Ron Roberts, a former University of Toledo football player, has patented a skullcap that uses a thin, waffle-shaped gel liner to absorb and disperse the shock that comes from a blow to the head.
A former University of Toledo football player has developed a product that he believes can reduce concussions in contact sports, though he’s finding it hard to get his product into the market.
Ron Roberts, who lives in Ottawa Hills, has patented a protective skullcap that uses a thin, waffle-shaped gel liner to absorb and disperse the shock that comes from a blow to the head. The caps, which look like normal skullcaps many football players already wear, are meant to be worn under a standard football helmet or other helmet.
“We’re not saying this is the end-all, be-all as far as concussions go,” Mr. Roberts said in a recent interview. “What we say is it reduces the frequency and severity of concussive forces, and our data proves that.”
Mr. Roberts’ company, Thundawear LLC, tested the cap at ICS Laboratories in Brunswick, Ohio, one of the nation’s leading testing facilities for sporting goods. He said their results found that his cap, when worn under a helmet, lowered the severity index, and head injury criterion, and reduced g-forces.
An official with ICS confirmed that Mr. Roberts’ caps were tested there, but said the lab couldn’t discuss clients, their marketing claims, or test data.
A member of the defense on UT’s undefeated 1969, 1970, and 1971 teams, Mr. Roberts said he never suffered a concussion in his playing days. However, he became increasingly interested in the topic as his own son began playing and media attention focused on prominent NFL players’ injuries.
“A lot of careers were ending,” he said.
Tim Ross models Ron Roberts’ skullcap that is marketed to reduce head injuries.
A concussion is essentially an injury to the brain that comes not from the initial impact, but from the impact of the brain moving within the skull.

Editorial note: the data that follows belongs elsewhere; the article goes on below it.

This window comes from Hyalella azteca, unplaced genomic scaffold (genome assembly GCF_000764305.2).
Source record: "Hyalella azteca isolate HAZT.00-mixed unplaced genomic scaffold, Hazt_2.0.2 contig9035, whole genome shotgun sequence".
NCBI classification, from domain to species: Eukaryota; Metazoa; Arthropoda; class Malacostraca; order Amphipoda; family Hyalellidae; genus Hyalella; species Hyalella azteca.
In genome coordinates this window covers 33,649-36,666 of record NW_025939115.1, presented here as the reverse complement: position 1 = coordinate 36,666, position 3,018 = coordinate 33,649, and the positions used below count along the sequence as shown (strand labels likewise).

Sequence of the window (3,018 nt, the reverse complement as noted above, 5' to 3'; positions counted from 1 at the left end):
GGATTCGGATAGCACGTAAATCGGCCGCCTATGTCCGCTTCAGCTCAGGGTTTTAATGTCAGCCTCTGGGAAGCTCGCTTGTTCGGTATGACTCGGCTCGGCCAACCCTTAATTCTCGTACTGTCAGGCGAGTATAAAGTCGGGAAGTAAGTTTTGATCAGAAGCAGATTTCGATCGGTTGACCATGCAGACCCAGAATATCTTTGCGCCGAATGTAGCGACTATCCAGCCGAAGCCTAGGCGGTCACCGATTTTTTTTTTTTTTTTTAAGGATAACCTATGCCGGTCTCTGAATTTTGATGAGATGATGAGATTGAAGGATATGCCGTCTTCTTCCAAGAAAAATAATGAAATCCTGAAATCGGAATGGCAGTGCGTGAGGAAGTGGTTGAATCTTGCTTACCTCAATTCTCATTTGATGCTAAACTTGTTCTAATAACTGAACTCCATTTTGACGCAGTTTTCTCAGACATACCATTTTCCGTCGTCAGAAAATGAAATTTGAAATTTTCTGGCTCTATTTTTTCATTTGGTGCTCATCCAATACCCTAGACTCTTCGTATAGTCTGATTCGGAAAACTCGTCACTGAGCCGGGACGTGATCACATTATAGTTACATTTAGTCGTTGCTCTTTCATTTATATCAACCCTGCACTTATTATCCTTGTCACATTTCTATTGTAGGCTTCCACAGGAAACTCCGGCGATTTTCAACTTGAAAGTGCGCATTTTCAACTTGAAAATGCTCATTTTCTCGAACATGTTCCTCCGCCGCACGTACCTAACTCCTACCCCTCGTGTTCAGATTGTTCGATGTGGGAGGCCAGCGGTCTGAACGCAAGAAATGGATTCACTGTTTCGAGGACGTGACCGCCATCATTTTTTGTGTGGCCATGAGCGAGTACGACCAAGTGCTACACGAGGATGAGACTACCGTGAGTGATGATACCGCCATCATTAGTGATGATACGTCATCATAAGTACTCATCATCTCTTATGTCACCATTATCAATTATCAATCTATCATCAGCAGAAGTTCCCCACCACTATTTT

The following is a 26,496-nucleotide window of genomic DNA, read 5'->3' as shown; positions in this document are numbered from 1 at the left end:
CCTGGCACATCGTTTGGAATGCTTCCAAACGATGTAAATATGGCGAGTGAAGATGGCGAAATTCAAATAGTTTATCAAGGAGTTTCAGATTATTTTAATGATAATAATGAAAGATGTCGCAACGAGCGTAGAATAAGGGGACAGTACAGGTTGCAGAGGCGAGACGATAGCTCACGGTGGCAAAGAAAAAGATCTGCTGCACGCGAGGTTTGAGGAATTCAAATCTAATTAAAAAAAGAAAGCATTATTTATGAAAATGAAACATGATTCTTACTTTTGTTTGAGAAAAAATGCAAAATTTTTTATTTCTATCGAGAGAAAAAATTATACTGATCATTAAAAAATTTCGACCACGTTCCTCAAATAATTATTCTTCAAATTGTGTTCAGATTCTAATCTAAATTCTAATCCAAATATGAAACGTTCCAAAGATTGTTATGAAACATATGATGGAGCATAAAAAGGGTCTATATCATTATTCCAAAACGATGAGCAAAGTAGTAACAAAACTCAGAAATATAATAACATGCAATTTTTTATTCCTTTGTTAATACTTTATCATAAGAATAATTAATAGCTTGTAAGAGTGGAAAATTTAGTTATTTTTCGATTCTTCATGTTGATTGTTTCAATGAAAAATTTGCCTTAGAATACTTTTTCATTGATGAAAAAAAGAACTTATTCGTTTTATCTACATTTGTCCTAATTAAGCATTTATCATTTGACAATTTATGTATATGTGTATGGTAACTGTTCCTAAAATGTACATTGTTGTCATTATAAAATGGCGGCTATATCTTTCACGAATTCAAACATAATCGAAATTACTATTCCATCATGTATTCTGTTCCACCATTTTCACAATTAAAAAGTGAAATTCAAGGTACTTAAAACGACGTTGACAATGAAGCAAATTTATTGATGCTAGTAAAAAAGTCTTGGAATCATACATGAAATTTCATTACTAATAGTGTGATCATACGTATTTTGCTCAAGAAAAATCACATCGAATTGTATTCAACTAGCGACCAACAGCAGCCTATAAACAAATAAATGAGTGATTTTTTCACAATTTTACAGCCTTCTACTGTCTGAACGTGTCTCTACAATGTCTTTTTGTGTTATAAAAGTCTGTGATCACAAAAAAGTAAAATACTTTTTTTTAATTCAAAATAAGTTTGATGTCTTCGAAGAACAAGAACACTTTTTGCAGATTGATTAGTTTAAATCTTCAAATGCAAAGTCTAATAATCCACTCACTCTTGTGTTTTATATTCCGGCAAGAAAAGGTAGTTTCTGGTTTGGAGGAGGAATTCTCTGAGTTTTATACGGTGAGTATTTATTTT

Dr. Patrick Siparsky, a sports medicine specialist at the University of Toledo Medical Center, the former Medical College of Ohio, said much of the recent focus on concussions has come out of research that found former NFL players suffered damage that lasted long beyond their playing days.
Dr. Siparsky isn’t familiar with the work Mr. Roberts has done but said numerous products have tried to address the issue with varying levels of success. One reason it seems so difficult to address, he said, is that all concussions are a little different.
“It’s very complicated,” Dr. Siparsky said. “It’s not just how hard, it’s how hard, what direction, what position was the rest of the body in.”
Some of the best advances to date, the doctor said, have been in how physicians deal with patients who have been concussed. Primarily that means more rest, and more understanding that no two people will heal the same way.
The impetus for Mr. Roberts’ invention — the only thing he has ever invented — came when he read something about how gels were being used to disperse impacts.
He spent several years working to prove that his product would work, including a partnership with a University of Toledo Engineering class that rigged up an accelerometer and did drop tests to gather data.
Later, after testing was complete at ICS and prototypes were finalized, Mr. Roberts said he met with several prominent athletic goods companies including Nike Inc. and Under Armour Inc., trying to secure a licensing deal. A northeast Ohio investor interested in setting up a company specifically to market the skullcap even went so far as drawing up a contract, but Mr. Roberts said financing fell through and the deal fell apart.
He also felt he was near a deal with Under Armour, but said they pulled back after the NFL’s $765 million settlement in 2013 to dispose of a lawsuit brought by thousands of former players.
Shortly after news of that came out, the league announced it was working with Under Armour and General Electric on an open innovation challenge for ways to protect the brain from traumatic injury.
“We were almost there,” Mr. Roberts said. “We had it right in our fingertips and we could almost taste it. But it didn’t happen.”
To that point, Thundawear had put all its efforts into finding a licensing partner. Now, Mr. Roberts wants to take the product directly to market. He said he has deals in place with fabric providers and local sewing contractors, but he needs more money to move forward.
Mr. Roberts and his investors, who are largely family and friends, have already put about $150,000 into the project.
“We know we’ve got something that can make a difference,” he said.